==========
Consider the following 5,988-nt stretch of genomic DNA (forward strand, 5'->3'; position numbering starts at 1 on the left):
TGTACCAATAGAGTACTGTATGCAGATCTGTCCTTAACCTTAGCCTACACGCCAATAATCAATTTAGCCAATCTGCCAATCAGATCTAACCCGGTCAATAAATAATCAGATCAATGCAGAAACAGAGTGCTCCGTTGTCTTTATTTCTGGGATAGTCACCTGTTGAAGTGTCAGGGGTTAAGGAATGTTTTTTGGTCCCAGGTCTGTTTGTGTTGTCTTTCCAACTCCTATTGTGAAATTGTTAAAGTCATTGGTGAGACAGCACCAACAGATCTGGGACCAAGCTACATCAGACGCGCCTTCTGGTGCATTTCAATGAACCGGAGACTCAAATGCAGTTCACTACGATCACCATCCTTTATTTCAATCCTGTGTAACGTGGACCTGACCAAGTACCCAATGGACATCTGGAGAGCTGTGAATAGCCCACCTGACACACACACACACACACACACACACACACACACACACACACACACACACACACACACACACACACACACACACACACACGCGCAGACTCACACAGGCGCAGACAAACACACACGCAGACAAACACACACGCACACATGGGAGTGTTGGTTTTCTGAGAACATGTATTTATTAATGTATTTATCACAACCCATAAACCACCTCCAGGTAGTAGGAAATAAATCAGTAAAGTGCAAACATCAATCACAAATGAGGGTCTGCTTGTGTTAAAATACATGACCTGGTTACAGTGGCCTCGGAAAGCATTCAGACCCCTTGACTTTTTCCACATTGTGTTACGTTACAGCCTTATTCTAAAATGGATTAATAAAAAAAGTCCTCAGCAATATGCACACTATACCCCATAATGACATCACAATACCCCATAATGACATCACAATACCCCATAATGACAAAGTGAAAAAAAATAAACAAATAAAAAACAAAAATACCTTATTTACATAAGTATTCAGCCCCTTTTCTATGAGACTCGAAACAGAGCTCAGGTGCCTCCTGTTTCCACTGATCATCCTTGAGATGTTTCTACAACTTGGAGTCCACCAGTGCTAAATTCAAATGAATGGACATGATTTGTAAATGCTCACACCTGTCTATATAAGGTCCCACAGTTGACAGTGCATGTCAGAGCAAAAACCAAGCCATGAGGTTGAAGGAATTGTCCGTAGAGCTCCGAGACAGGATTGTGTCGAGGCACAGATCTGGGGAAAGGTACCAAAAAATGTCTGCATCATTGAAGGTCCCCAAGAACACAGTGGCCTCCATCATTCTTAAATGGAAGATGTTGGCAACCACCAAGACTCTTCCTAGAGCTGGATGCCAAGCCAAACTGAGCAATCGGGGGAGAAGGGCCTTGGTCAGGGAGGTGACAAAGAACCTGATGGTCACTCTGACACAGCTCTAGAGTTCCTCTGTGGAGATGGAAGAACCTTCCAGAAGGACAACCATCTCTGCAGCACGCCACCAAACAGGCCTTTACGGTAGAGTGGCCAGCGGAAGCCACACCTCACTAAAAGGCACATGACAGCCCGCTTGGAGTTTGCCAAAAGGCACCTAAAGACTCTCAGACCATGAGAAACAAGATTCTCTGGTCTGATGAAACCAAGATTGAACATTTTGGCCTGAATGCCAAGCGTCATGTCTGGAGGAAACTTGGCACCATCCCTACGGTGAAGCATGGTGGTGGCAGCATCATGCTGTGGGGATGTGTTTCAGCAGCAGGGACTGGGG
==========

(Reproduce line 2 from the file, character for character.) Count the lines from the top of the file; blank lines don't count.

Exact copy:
TGTACCAATAGAGTACTGTATGCAGATCTGTCCTTAACCTTAGCCTACACGCCAATAATCAATTTAGCCAATCTGCCAATCAGATCTAACCCGGTCAATAAATAATCAGATCAATGCAGAAACAGAGTGCTCCGTTGTCTTTATTTCTGGGATAGTCACCTGTTGAAGTGTCAGGGGTTAAGGAATGTTTTTTGGTCCCAGGTCTGTTTGTGTTGTCTTTCCAACTCCTATTGTGAAATTGTTAAAGTCATTGGTGAGACAGCACCAACAGATCTGGGACCAAGCTACATCAGACGCGCCTTCTGGTGCATTTCAATGAACCGGAGACTCAAATGCAGTTCACTACGATCACCATCCTTTATTTCAATCCTGTGTAACGTGGACCTGACCAAGTACCCAATGGACATCTGGAGAGCTGTGAATAGCCCACCTGACACACACACACACACACACACACACACACACACACACACACACACACACACACACACACACACACACACACACACACACGCGCAGACTCACACAGGCGCAGACAAACACACACGCAGACAAACACACACGCACACATGGGAGTGTTGGTTTTCTGAGAACATGTATTTATTAATGTATTTATCACAACCCATAAACCACCTCCAGGTAGTAGGAAATAAATCAGTAAAGTGCAAACATCAATCACAAATGAGGGTCTGCTTGTGTTAAAATACATGACCTGGTTACAGTGGCCTCGGAAAGCATTCAGACCCCTTGACTTTTTCCACATTGTGTTACGTTACAGCCTTATTCTAAAATGGATTAATAAAAAAAGTCCTCAGCAATATGCACACTATACCCCATAATGACATCACAATACCCCATAATGACATCACAATACCCCATAATGACAAAGTGAAAAAAAATAAACAAATAAAAAACAAAAATACCTTATTTACATAAGTATTCAGCCCCTTTTCTATGAGACTCGAAACAGAGCTCAGGTGCCTCCTGTTTCCACTGATCATCCTTGAGATGTTTCTACAACTTGGAGTCCACCAGTGCTAAATTCAAATGAATGGACATGATTTGTAAATGCTCACACCTGTCTATATAAGGTCCCACAGTTGACAGTGCATGTCAGAGCAAAAACCAAGCCATGAGGTTGAAGGAATTGTCCGTAGAGCTCCGAGACAGGATTGTGTCGAGGCACAGATCTGGGGAAAGGTACCAAAAAATGTCTGCATCATTGAAGGTCCCCAAGAACACAGTGGCCTCCATCATTCTTAAATGGAAGATGTTGGCAACCACCAAGACTCTTCCTAGAGCTGGATGCCAAGCCAAACTGAGCAATCGGGGGAGAAGGGCCTTGGTCAGGGAGGTGACAAAGAACCTGATGGTCACTCTGACACAGCTCTAGAGTTCCTCTGTGGAGATGGAAGAACCTTCCAGAAGGACAACCATCTCTGCAGCACGCCACCAAACAGGCCTTTACGGTAGAGTGGCCAGCGGAAGCCACACCTCACTAAAAGGCACATGACAGCCCGCTTGGAGTTTGCCAAAAGGCACCTAAAGACTCTCAGACCATGAGAAACAAGATTCTCTGGTCTGATGAAACCAAGATTGAACATTTTGGCCTGAATGCCAAGCGTCATGTCTGGAGGAAACTTGGCACCATCCCTACGGTGAAGCATGGTGGTGGCAGCATCATGCTGTGGGGATGTGTTTCAGCAGCAGGGACTGGGG